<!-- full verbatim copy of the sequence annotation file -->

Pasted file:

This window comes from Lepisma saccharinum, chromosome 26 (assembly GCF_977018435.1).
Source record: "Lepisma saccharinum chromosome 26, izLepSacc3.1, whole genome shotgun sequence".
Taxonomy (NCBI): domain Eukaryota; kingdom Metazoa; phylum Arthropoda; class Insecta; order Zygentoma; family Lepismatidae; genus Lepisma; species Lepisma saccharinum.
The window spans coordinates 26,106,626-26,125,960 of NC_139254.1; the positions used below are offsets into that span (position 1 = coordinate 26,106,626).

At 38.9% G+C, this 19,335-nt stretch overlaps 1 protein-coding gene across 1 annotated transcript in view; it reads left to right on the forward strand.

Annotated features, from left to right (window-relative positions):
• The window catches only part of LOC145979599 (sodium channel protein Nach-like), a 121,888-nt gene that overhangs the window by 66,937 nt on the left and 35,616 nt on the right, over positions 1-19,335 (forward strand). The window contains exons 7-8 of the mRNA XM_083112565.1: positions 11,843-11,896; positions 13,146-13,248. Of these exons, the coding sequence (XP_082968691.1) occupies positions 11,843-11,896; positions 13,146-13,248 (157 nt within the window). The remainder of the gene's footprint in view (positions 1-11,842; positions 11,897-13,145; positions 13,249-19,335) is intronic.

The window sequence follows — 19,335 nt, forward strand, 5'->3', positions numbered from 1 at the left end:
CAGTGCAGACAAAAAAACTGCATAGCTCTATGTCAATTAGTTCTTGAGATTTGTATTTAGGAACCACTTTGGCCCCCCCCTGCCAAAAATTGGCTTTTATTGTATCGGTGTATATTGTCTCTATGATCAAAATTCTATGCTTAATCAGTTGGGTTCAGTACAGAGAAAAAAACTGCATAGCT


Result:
This window comes from Lepisma saccharinum, chromosome 26 (assembly GCF_977018435.1).
Source record: "Lepisma saccharinum chromosome 26, izLepSacc3.1, whole genome shotgun sequence".
Taxonomy (NCBI): domain Eukaryota; kingdom Metazoa; phylum Arthropoda; class Insecta; order Zygentoma; family Lepismatidae; genus Lepisma; species Lepisma saccharinum.
The window spans coordinates 26,106,626-26,125,960 of NC_139254.1; the positions used below are offsets into that span (position 1 = coordinate 26,106,626).

At 38.9% G+C, this 19,335-nt stretch overlaps 1 protein-coding gene across 1 annotated transcript in view; it reads left to right on the forward strand.

Annotated features, from left to right (window-relative positions):
• The window catches only part of LOC145979599 (sodium channel protein Nach-like), a 121,888-nt gene that overhangs the window by 66,937 nt on the left and 35,616 nt on the right, over positions 1-19,335 (forward strand). The window contains exons 7-8 of the mRNA XM_083112565.1: positions 11,843-11,896; positions 13,146-13,248. Of these exons, the coding sequence (XP_082968691.1) occupies positions 11,843-11,896; positions 13,146-13,248 (157 nt within the window). The remainder of the gene's footprint in view (positions 1-11,842; positions 11,897-13,145; positions 13,249-19,335) is intronic.

The window sequence follows — 19,335 nt, forward strand, 5'->3', positions numbered from 1 at the left end:
CAGTGCAGACAAAAAAACTGCATAGCTCTATGTCAATTAGTTCTTGAGATTTGTATTTAGGAACCACTTTGGCCCCCCCCTGCCAAAAATTGGCTTTTATTGTATCGGTGTATATTGTCTCTATGATCAAAATTCTATGCTTAATCAGTTGGGTTCAGTACAGAGAAAAAAACTGCATAGCT